I can’t point to an object and say “I made that.” I can’t look at a mountain and say “I climbed that.” Perhaps one day, if I’m really good, when I have been teaching for years I will have students come back and say “You inspired me.” And I know I will want to frame those moments. Right now I live for the more immediate moments when a kid grins at me and says “Now I get it!” Or when I mark a batch of assignments and see that they really do get it.

We are a week and a half away from the end of term 3, and I am dragging myself towards that finish line. They tell me that term 4 is easier, but I’m pretty sure they’ve said that every term. I’m too tired to argue. Teaching is a hell of a ride. Fortunately it’s worth it.


8 thoughts on “Things they didn’t tell me when I signed up

  1. Joe

    Part of the thrill of teaching lies in engaging and enthusing students in your subject, and to do that you have to get to know them, know their abilities and their interests, and engage with each student personally.

    Supposing you have two sessions weekly roughly one hour each with 20 students (is that the orders of magnitude?) presumably you need to present your material AND find a way to engage with and learn about 20 different individuals squeezed into about 5 or 6 minutes per student per week?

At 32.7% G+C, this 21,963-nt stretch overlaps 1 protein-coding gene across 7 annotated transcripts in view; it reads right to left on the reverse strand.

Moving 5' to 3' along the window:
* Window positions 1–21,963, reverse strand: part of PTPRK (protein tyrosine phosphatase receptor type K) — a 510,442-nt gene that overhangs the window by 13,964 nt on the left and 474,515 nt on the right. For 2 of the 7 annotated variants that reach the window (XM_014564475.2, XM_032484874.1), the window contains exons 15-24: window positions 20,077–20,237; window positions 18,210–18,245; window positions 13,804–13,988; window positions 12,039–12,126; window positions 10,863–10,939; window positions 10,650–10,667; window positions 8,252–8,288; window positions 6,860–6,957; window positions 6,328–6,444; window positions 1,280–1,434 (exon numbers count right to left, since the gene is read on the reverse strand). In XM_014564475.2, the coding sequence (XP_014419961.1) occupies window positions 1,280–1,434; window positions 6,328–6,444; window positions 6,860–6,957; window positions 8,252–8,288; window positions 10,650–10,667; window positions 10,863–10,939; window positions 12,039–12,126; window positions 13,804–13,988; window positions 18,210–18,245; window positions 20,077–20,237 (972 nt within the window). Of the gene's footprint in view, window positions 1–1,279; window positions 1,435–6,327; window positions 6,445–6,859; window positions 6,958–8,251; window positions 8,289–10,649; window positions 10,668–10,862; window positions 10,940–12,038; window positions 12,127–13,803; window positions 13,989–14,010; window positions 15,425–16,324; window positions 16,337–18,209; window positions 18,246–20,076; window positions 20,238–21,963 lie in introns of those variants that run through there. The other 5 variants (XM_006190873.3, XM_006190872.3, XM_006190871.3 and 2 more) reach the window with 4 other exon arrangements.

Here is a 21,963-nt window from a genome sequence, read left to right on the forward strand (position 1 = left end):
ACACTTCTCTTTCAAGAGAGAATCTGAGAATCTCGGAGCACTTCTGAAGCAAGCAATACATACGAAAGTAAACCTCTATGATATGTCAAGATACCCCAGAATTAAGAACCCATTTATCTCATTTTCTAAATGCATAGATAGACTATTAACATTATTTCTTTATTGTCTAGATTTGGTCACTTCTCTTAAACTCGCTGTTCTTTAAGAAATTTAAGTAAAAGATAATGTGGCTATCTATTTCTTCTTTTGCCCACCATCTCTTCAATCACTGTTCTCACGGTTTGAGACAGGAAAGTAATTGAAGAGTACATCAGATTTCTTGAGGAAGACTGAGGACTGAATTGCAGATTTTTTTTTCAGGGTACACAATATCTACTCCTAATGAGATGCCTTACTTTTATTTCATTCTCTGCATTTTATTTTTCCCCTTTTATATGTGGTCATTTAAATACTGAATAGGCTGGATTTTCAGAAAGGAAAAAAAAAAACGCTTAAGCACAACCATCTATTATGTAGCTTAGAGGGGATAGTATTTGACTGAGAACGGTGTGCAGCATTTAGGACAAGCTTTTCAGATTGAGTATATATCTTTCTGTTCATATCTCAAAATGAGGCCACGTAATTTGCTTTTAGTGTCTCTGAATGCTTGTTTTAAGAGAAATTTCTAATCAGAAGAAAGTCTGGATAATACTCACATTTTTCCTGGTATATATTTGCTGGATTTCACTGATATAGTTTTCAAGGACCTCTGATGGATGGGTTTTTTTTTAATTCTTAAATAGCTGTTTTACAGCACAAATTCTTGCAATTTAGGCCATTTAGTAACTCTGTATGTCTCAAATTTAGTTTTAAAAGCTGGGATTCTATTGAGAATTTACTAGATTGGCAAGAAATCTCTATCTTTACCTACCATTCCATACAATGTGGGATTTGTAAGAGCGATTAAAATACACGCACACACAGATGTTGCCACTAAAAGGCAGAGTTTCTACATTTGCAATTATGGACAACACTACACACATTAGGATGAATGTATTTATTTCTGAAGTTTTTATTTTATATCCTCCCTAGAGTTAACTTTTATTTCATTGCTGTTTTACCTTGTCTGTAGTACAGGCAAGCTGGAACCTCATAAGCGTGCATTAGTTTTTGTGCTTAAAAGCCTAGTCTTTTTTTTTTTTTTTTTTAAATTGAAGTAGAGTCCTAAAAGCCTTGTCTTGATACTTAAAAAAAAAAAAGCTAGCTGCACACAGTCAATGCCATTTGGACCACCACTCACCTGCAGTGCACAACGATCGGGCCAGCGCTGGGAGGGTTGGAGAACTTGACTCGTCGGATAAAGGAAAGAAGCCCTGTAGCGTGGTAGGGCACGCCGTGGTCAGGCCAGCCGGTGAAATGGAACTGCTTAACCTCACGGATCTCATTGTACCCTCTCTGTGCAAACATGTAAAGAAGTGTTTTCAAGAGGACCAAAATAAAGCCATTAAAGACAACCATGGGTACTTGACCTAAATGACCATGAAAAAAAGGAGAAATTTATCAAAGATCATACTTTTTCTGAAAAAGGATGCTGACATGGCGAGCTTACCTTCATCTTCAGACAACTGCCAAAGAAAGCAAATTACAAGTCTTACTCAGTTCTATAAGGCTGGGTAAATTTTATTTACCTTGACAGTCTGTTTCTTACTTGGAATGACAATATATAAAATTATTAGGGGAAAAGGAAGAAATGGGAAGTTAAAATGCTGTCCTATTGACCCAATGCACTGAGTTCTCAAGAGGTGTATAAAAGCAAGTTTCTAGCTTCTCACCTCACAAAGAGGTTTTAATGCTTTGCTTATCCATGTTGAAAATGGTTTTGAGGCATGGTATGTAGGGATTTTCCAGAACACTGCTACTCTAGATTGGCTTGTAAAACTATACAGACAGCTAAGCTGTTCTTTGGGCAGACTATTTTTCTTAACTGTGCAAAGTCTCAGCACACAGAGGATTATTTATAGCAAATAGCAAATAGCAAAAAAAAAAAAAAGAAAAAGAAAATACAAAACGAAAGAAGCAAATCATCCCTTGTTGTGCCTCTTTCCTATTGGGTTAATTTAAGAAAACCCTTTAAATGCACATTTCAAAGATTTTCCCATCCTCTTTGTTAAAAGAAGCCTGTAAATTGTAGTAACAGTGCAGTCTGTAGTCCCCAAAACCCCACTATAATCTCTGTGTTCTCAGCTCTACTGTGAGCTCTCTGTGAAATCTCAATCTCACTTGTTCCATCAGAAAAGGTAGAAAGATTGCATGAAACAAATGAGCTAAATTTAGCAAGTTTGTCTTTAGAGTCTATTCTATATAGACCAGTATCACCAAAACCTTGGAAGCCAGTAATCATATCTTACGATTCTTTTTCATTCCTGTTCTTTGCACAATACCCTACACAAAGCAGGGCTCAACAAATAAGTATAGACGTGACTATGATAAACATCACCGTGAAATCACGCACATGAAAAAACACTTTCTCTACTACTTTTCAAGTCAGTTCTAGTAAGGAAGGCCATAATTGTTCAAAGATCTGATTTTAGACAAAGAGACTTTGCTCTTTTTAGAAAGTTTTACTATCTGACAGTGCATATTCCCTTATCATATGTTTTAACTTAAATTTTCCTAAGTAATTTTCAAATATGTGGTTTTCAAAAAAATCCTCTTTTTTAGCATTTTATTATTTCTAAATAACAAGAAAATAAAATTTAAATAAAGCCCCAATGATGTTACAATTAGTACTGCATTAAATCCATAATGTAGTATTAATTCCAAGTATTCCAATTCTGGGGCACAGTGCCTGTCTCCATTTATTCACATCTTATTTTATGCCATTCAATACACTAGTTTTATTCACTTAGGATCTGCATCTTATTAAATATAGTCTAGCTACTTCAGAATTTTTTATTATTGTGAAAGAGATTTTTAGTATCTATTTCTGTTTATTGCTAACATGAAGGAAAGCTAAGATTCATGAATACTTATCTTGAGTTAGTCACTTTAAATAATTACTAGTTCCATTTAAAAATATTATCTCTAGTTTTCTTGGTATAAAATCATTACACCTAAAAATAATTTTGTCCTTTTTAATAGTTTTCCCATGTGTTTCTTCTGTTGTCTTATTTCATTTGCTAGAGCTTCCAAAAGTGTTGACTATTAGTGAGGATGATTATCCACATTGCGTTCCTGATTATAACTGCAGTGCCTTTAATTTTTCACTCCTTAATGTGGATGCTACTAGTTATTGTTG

I assume you can pick up some impressions in group work, but how do you squeeze trust and individual engagement through such a narrow funnel?

    1. lindamciver

      It’s both better and worse. With my year 10s we have two 75 minute classes per week, but because we team teach, there are up to 52 students in a group. Only 26 of them are technically “mine”, but I feel responsible for all of them. I got some excellent advice from a friend who is also a teacher at my school – he said that the relationship is far more important than the material. For many different reasons, giving them the means to explore the material (rather than presenting it at them) and spending the time on forming that relationship is likely to be much more effective.

      In practice I must admit it’s a work in progress. I am still finding out how to engage with more of them, but there’s more that you can do in a whole group than you might think. Also the out-of-class opportunities to connect, whether it’s in choir or just chatting while on yard duty, are invaluable. The whole school is a community, and that helps too. Events like sports days provide more opportunities. I hope to get better at getting to know them as I get more experienced, but you’re right that there’s a limit to what you can do in the time. Which means the learning opportunities might not be optimal. We do the best we can within the constraints that we have – indeed, this is one of the tensions that I struggle with. I can never teach the way I want to – it’s never as good in class as it is in my head!

  2. Julia

    My husband is a secondary school teacher. He says he spends the whole school holidays preparing: by totally relaxing so that he’s ready for the next term.

    Here are some of his tips for sanity-saving teaching. They may sound slack in parts, but he has been teaching excellently for 20 years and is highly regarded, while many of his colleagues have had time out on stress leave.